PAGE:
Given what’s been going on the past couple of decades, is it possible that Tricky Dick Nixon is more honest, more egalitarian more progressive, more a man of the people than today’s leaders? In this really bad made for TV movie, we will explore just that question.
Greensburg, Pennsylvania – September 17th 1968
“I saw many signs in this campaign, some of them were not friendly; some of them were very friendly. But the one that touched me the most was one that I saw in Deshler, Ohio, at the end of a long day of whistle-stopping. A little town. I suppose five times the population was there in the dusk. It was almost impossible to see, but a teenager held up a sign, “Bring us together.” And that will be the great objective of this administration at the outset, to bring the American people together.”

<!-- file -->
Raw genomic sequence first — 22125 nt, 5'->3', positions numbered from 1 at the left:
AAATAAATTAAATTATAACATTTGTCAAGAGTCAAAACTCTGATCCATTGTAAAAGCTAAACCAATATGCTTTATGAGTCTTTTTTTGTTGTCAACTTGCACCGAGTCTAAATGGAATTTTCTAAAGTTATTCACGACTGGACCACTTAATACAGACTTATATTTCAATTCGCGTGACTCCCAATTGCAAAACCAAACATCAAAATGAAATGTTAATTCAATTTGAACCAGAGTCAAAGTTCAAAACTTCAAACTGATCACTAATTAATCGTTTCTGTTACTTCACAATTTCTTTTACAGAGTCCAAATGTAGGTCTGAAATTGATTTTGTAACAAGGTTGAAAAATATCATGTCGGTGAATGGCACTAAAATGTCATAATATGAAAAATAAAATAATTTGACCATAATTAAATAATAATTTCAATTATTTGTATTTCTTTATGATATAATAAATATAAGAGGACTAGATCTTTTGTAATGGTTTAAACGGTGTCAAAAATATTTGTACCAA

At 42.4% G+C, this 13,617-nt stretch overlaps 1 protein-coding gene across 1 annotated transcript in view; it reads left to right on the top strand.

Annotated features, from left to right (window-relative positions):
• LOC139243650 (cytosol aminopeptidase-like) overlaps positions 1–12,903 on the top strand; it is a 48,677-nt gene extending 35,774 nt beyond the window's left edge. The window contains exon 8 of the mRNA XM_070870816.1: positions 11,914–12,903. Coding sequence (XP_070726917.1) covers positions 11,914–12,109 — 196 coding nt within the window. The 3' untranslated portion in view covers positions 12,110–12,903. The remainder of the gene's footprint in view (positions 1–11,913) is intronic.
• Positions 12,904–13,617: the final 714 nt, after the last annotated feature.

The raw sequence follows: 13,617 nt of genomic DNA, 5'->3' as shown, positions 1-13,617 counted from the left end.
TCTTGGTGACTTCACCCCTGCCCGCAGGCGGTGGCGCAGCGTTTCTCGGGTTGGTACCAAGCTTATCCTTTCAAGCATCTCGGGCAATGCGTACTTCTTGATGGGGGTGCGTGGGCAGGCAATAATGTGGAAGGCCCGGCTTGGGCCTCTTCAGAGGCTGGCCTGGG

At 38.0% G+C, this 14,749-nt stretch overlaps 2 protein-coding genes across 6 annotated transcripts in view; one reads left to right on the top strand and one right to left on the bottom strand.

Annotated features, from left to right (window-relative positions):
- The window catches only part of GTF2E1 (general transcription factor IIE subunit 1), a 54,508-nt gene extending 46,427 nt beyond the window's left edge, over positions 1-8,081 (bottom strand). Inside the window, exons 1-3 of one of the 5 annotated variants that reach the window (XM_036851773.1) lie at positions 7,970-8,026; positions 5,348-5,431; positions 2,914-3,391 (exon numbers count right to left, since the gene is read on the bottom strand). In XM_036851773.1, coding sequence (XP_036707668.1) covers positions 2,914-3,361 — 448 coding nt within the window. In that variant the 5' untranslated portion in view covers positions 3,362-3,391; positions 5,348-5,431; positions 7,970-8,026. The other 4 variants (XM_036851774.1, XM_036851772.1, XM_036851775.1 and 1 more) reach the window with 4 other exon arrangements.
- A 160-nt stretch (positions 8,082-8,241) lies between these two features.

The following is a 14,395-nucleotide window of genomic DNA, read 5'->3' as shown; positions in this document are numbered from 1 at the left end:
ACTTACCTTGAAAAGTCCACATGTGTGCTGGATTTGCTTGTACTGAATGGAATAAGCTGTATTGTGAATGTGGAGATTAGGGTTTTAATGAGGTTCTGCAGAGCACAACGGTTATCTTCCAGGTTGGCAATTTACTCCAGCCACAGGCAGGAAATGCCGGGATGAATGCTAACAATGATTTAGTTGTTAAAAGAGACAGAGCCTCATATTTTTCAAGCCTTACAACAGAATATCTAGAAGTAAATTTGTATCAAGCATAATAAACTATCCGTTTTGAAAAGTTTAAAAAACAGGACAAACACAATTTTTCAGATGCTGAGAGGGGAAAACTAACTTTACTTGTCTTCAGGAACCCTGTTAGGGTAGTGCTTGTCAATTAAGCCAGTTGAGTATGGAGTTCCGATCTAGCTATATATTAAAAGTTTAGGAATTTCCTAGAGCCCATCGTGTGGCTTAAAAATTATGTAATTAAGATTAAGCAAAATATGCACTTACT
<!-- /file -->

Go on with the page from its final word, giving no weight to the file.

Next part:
“Nix-on! Nix-on! Nix-on!”
The rural Southwestern Pennsylvania crowd was soon in a frenzy.
“Are you tired of eight years of riots?
Eight Year of civil unrest?
Eight years of campus protests by bearded weirdo pinkos?
Eight years of war with no victory in sight?
Eight years of working hard so your money can go to America’s lazy college bums?
Eight years of acid, abortion and amnesty?”
They are not listening to you.
They do not care what you think.
They do not believe in you.
They do not hear you…but yes, I do.”
“Nix-on! Nix-on! Nix-on!”
He held up both hands with a peace or was it a victory sign?
His jacket was too loose and hunched up on his shoulders.